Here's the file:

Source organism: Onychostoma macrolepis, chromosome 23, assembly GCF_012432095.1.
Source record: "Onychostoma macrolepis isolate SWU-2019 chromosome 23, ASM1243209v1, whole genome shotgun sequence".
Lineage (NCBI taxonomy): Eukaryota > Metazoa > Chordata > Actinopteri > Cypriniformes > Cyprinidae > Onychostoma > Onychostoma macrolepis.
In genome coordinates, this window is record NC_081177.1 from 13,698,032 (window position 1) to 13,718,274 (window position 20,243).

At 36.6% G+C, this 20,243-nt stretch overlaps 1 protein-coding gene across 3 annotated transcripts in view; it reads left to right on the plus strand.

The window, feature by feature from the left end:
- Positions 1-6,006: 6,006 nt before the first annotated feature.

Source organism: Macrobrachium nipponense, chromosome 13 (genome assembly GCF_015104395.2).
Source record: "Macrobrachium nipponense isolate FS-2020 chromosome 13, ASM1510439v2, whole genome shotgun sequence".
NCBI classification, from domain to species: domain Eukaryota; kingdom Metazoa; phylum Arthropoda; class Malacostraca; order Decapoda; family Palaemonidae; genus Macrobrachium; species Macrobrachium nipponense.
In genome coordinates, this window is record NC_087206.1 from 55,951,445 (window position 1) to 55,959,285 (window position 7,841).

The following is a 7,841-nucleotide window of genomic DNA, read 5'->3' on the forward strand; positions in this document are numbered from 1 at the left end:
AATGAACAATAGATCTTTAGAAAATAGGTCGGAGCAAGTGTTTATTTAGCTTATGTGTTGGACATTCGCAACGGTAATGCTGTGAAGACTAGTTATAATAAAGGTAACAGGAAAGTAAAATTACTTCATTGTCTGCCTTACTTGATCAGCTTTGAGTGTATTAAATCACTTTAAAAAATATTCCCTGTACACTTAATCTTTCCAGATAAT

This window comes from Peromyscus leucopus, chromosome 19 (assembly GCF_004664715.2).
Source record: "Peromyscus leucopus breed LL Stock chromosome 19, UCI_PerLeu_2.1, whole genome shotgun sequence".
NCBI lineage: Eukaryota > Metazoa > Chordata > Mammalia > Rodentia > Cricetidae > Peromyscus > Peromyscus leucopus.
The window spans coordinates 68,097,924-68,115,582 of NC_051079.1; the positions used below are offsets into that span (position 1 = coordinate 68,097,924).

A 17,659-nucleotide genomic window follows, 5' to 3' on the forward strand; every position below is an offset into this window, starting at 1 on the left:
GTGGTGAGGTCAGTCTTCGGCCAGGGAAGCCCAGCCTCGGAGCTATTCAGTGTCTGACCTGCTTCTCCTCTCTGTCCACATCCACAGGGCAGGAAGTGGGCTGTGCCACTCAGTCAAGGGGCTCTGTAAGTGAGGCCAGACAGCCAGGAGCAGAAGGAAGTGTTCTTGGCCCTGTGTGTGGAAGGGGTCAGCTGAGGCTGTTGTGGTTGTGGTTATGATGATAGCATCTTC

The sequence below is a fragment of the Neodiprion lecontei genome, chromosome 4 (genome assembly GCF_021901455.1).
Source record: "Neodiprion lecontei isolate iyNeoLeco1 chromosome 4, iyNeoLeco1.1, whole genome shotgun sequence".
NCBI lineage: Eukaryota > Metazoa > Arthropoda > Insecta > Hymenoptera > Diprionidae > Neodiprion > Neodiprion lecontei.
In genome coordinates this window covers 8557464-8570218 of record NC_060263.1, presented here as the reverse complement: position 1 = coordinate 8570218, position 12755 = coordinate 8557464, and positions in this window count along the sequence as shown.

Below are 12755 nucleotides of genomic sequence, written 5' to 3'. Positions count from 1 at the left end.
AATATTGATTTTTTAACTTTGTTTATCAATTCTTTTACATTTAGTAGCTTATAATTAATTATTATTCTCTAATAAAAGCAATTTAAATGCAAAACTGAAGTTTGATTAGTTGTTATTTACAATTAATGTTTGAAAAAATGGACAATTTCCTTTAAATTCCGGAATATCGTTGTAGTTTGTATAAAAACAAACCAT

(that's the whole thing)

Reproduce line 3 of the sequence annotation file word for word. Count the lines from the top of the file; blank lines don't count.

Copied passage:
Lineage (NCBI taxonomy): Eukaryota > Metazoa > Chordata > Actinopteri > Cypriniformes > Cyprinidae > Onychostoma > Onychostoma macrolepis.